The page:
Are Award Winning Novels Doomed to Failure?

It is a truth universally acknowledged that a novel in want of an award must be absolutely fantastic. Or not.

This is something I’ve noticed a lot over the years. Have you ever read a “great” novel? One that was lauded by critics all over the world? One that was supposed to be simply out of this world? And have any of those novels ever been utterly disappointing? I thought so. Of course.

It seems to me that a lot of these novels are just overrated by a mile. Take Arthur and George by Julian Barnes – a prime example of this… predicament. When I was a member of a book club, back in my youth, we opted to read this novel, on the basis that it had been nominated for the Man Booker prize and the Dublin Literary Award. We all expected great things.

So we all went away and spent two weeks reading the book. And the result? Well, it wasn’t that we all hated it, it was just that none of us were in any way overwhelmed by what we read. Interesting characters wandered the pages, but none of them seemed to have much of interest to say. And the plot was essentially… lacking. Yes, I went there. Lacking. It just wasn’t impressive, and I was totally aware that I had read novels that were far better and hadn’t received much recognition at all.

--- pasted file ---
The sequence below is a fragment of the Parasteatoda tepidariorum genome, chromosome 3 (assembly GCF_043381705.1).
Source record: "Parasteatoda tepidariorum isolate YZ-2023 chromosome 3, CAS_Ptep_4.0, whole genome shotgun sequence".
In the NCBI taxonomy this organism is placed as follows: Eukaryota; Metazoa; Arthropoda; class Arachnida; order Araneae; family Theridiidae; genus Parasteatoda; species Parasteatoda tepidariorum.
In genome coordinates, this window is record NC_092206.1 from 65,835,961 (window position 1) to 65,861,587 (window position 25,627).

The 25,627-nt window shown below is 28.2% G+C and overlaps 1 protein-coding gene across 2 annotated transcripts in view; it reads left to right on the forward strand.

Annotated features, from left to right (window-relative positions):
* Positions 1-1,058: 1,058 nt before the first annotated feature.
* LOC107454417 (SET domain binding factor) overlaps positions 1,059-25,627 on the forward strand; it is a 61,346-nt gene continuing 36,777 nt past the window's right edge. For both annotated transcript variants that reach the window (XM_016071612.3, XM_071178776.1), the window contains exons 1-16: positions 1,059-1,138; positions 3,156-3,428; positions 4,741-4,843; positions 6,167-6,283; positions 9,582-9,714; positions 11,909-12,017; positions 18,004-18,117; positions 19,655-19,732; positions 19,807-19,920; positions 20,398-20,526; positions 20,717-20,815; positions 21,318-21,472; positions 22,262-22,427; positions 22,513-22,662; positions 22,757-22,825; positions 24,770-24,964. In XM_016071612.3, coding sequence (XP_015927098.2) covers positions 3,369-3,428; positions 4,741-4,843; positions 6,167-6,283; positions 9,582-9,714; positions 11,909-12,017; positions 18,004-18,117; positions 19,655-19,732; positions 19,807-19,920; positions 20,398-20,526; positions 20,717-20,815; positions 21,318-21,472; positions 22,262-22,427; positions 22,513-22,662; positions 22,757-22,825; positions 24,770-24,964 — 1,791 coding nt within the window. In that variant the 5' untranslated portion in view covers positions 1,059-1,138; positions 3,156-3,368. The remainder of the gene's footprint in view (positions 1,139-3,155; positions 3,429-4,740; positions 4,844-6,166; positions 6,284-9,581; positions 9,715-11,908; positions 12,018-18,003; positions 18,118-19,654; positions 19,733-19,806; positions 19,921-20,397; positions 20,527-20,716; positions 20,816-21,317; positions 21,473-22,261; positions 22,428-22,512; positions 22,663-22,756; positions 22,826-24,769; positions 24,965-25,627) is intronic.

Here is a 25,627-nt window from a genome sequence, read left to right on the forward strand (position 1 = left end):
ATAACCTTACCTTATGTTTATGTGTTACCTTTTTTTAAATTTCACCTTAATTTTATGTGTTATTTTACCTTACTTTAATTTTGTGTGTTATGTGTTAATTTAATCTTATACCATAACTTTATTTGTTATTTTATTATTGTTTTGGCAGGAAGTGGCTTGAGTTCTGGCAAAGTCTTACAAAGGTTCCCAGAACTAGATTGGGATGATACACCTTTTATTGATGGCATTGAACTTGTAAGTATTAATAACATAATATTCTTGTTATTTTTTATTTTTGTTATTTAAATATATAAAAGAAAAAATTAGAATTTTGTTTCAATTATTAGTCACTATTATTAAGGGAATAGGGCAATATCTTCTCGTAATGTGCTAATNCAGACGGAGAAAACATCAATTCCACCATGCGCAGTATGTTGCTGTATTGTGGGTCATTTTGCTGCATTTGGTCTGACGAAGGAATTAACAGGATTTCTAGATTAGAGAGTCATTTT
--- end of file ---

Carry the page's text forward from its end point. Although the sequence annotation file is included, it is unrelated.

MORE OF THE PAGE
So why is it that these novels seem to be doomed to failure? Well, in my own experience I think it’s all to do with the people who decide on these novel’s importance. These people are no doubt graduates of English Literature, or at least Journalism. After spending years studying classical novels that are, by nature, not easy reading, they now love a challenge, and thus, novels that aren’t gripping get nominated. That’s not to say that all novels nominated for awards aren’t good – I just believe they could be better.

4 comments on “Are Award Winning Novels Doomed to Failure?

  1. It seems like most of the novels that are nominated for awards tend to be those that are very technically proficient, exactly the kinds of novels that people with degrees in English tend to fawn over, while the rest of us have a hard time getting into them.

    I can appreciate when a book is well written, but if the story and characters in a book don’t grab me, it doesn’t matter how well written the book is, I’m not going to enjoy it.

    • Thanks Adam for commenting 🙂 And I agree with you completely. Sometimes we just like to read a book for pure enjoyment. There really is nothing like a book that is completely unputdownable. But most of these award winning novels are nowhere near easy reading.

  2. Book critcs, are like art critics…so far up their own backside, and lord it over us, that they know so much better.

    When I watch those literary programs on BBC2, where are having discussions like “Oh ya, The main character is so deep, and he metamorphoses throughout the book spectacularly” I feel like screaming.

    I (hope) and can’t wait till I am a recognised author. I would love to go on that program and go “Aye, Its a bum number, I was in the loo for an hour, couldn’t get up till I finished the chapter!”

    • Thanks for the comment – and I agree with you completely. Some people look into these things way too much – just enjoy the damn novel! 🙂 Your comment was hilarious by the way 😀

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